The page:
Ask the Health Leaders: Insurance Impacts

One of the difficulties of living with chronic dry eye can be the financial impact. People face out-of-pocket costs when insurance does not cover treatment. It can get expensive living with dry eye.

We wanted to take a closer look at the impact of insurance (positive or negative) on our Health Leaders. So we asked, "Has insurance positively or negatively impacted your dry eye treatment? How do you manage this?"

Read through their responses below. And be sure to share in the comments if you can relate or if you have had a different experience!

Chronic dry eye and insurance

Response from Sharon

I have meibomian gland dysfunction which led to my chronic dry eye diagnosis. My optometrist recommended I have intense pulsed light (IPL) treatments. The first obstacle was traveling 150 miles for treatment. I was surprised to learn IPL is not covered by insurance. At $800 a treatment that left me out.

My optometrist now manually expresses the meibomian glands periodically, a procedure Medicare will cover.

Response from Ava

Overall, it is more positive than negative. My insurance hasn’t denied coverage but a lot of the dry eye field is outside of insurance coverage. Hopefully, that will change in the future.

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My medical insurance plan has paid for my many eye exams, punctal plugs, and prescription eye drops. However, I need a lot of things that my insurance doesn’t cover. Not having insurance coverage for specialized testing and treatments, such as serum eye drops, is really hard.

For the most part, I wouldn't say I'm managing it; I just go without a lot of things I need for my chronic dry eye because I can’t pay for them out of pocket. These are mostly the more costly things, like IPL treatments or LipiFlow. Even though it’s hard on my wallet, I pay for a couple different types of over-the-counter eye drops (these are so much more expensive than one would expect), supplements to help with dry eye, special eyeglasses, and things like humidifiers to help in the winter.

My vision insurance doesn’t help at all with my dry eye. They cover about 80 percent of my vision exam, once a year, and only contribute $120 yearly towards either contacts or glasses. Because my contacts are so expensive, I have not upgraded my glasses in years and this does negatively affect me. I hardly wear my glasses because they are out of date, but it’s not healthy to wear my contacts so much.

I shouldn't need a side hustle to pay for dry eye treatments, but it feels like I won't get the treatment I need unless I find a way to bring in more income.

Response from Nina

Thankfully, in my case, for the most part, insurance has been a positive for me. I am extremely grateful that I am able to get my scleral lenses as well as my daily lenses covered fully, as they are the most important part of my eye health overall.

The downside of chronic dry eye is that most of the products I use to manage it are over-the-counter, such as my Bruder eye mask, gauze pads, daily lubricant eye drops, and nightly gel drops and/or gel ointments when needed. This all adds up, especially when I am needing to use more during a severe flare-up, and that all comes out of my pocket.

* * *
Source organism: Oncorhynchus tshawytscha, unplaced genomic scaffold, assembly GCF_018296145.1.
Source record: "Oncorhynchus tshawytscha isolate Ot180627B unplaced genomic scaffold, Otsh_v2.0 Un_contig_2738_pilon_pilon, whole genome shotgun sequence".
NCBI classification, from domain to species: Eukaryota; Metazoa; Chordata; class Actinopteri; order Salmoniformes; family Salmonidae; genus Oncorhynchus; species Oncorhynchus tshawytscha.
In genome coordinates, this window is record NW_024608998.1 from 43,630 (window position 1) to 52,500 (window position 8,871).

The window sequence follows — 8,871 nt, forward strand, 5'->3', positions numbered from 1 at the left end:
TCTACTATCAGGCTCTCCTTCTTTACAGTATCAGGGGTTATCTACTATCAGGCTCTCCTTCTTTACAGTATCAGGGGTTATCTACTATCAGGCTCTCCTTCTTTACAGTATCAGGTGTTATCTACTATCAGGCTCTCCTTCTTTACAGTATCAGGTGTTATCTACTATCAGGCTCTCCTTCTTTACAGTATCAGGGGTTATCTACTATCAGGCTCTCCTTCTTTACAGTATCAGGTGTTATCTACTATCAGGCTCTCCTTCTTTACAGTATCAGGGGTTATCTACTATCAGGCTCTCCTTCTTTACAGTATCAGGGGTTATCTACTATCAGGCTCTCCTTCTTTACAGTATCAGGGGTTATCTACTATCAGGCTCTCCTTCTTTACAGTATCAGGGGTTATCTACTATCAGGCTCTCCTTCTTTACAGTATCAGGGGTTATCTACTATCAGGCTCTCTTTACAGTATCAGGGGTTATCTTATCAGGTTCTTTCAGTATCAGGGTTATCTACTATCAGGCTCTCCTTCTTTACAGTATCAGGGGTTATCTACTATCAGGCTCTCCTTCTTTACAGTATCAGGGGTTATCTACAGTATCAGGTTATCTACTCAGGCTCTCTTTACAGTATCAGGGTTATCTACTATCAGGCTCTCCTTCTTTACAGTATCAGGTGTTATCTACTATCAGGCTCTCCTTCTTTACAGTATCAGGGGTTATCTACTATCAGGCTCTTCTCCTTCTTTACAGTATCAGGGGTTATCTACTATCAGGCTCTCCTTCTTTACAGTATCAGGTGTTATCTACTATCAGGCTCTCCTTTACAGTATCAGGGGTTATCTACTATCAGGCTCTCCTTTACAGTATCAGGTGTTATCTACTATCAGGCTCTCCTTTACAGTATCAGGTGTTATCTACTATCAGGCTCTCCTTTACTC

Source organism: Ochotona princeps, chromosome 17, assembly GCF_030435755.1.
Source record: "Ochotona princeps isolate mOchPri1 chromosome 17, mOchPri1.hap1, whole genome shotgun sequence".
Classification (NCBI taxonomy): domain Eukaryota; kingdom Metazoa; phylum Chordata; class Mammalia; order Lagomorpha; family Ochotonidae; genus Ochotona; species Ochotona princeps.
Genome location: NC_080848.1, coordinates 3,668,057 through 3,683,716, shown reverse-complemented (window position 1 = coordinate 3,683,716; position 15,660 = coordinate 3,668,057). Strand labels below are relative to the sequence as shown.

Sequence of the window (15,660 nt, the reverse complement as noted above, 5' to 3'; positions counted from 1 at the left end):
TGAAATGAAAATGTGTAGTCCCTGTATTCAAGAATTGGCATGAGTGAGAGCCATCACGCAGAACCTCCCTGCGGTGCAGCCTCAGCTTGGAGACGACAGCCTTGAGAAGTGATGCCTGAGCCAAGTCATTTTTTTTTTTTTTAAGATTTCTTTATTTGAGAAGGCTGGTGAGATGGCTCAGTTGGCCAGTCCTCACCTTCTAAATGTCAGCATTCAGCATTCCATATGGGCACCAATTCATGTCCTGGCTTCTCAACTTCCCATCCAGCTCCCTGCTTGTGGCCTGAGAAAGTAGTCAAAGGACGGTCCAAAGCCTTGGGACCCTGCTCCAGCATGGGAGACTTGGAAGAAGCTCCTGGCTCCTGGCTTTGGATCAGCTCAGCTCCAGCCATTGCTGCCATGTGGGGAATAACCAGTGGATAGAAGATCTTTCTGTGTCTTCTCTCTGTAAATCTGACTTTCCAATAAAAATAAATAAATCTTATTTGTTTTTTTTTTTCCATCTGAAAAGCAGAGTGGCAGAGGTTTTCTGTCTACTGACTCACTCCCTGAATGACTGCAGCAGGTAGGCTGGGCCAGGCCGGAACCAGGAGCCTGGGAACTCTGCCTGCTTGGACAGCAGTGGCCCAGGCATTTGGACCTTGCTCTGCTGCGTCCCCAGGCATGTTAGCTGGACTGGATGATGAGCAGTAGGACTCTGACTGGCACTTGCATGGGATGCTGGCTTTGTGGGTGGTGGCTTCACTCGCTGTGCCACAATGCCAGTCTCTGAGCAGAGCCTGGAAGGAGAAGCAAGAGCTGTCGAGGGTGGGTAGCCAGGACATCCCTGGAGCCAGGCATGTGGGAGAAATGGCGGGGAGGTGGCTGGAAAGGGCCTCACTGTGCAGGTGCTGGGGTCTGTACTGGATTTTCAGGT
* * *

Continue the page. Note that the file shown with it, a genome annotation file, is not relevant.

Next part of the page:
I do wish there was more help financially for these products for chronic dry eye patients. But overall in my case, since kerataconous, corneal scarring, and vision loss play a major part – I am just grateful I get the lenses covered so I can see properly.

For eye drops, I tend to buy them in bulk at Costco, which is much cheaper than buying them elsewhere, and I always look to buy them when they are on sale and buy an extra box when they are. That way I never really pay full price and never run out. So I tend to look out for coupons and sales, and it does add up and help, in my experience!

Response from Amanda

When I was finally diagnosed with chronic dry eye in 2021, I had no idea I would have another fight on my hands. That was with the insurance company. I had already been buying artificial tears while searching for a doctor that could help me. I remember thinking to myself how expensive those were. I was going through boxes of artificial tears every 2 days and they were $22.99 a box.

When I had my first dry eye exam, it was not covered by my insurance. When the prescriptions for Xiidra and doxycycline were sent to my pharmacy I was shocked when they told me it would be about $500 a month for both. I remember just sobbing and calling my eye doctor. Apparently, I had to fail another medication that cost less before my insurance would pay for Xiidra.

Not only was I frustrated, I imagine my eye doctor was also. She knew which medication would work best for me. Luckily, these pharmaceutical companies have coupons you can use and I was finally able to get the eye drops I desperately needed. Dry eye is financially draining and I am hoping that insurance companies will realize how precious our eyesight is.

This article represents the opinions, thoughts, and experiences of the author; none of this content has been paid for by any advertiser. The team does not recommend or endorse any products or treatments discussed herein. Learn more about how we maintain editorial integrity here.

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